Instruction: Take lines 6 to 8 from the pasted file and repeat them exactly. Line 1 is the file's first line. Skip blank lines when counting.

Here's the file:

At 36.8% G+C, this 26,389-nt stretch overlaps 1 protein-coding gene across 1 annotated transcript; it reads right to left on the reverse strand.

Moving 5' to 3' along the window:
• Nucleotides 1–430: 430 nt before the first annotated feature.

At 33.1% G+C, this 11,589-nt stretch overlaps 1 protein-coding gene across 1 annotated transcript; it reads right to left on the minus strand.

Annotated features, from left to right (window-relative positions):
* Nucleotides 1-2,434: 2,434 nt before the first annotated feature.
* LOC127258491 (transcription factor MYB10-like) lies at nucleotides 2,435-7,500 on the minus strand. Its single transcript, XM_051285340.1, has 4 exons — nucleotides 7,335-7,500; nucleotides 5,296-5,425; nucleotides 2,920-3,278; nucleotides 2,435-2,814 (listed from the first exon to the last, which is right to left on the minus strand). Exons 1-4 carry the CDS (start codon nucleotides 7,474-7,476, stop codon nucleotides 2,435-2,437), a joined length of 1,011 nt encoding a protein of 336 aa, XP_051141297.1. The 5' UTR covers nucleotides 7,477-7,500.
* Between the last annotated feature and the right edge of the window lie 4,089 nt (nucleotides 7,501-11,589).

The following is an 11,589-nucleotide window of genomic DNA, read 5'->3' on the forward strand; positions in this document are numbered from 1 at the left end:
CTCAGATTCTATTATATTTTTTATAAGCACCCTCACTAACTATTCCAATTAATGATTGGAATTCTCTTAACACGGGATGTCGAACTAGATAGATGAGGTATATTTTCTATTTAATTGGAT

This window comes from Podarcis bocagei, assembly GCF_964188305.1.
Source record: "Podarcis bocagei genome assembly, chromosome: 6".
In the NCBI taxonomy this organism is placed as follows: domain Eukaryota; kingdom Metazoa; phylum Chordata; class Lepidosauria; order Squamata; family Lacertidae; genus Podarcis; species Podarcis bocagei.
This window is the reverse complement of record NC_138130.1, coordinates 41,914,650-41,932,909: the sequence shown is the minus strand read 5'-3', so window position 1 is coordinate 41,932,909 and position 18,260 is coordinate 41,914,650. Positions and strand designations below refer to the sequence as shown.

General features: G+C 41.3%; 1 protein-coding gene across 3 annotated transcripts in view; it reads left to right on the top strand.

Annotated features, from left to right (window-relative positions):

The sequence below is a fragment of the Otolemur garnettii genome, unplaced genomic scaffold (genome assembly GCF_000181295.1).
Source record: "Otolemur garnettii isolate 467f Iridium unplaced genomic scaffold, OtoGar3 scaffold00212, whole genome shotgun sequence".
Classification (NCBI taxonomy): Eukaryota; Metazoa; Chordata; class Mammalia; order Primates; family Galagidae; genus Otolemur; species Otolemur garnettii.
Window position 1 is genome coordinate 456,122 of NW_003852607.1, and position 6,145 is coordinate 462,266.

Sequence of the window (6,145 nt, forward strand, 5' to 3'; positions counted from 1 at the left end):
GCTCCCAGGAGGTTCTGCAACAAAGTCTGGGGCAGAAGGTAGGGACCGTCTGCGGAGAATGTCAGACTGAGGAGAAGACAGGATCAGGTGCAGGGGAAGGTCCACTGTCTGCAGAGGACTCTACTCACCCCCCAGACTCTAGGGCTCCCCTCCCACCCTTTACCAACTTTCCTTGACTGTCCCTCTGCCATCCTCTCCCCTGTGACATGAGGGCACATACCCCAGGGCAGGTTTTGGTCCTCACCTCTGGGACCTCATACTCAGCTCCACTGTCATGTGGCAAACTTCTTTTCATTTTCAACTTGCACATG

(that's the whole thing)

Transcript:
* Nucleotides 1-2,434: 2,434 nt before the first annotated feature.
* LOC127258491 (transcription factor MYB10-like) lies at nucleotides 2,435-7,500 on the minus strand. Its single transcript, XM_051285340.1, has 4 exons — nucleotides 7,335-7,500; nucleotides 5,296-5,425; nucleotides 2,920-3,278; nucleotides 2,435-2,814 (listed from the first exon to the last, which is right to left on the minus strand). Exons 1-4 carry the CDS (start codon nucleotides 7,474-7,476, stop codon nucleotides 2,435-2,437), a joined length of 1,011 nt encoding a protein of 336 aa, XP_051141297.1. The 5' UTR covers nucleotides 7,477-7,500.
* Between the last annotated feature and the right edge of the window lie 4,089 nt (nucleotides 7,501-11,589).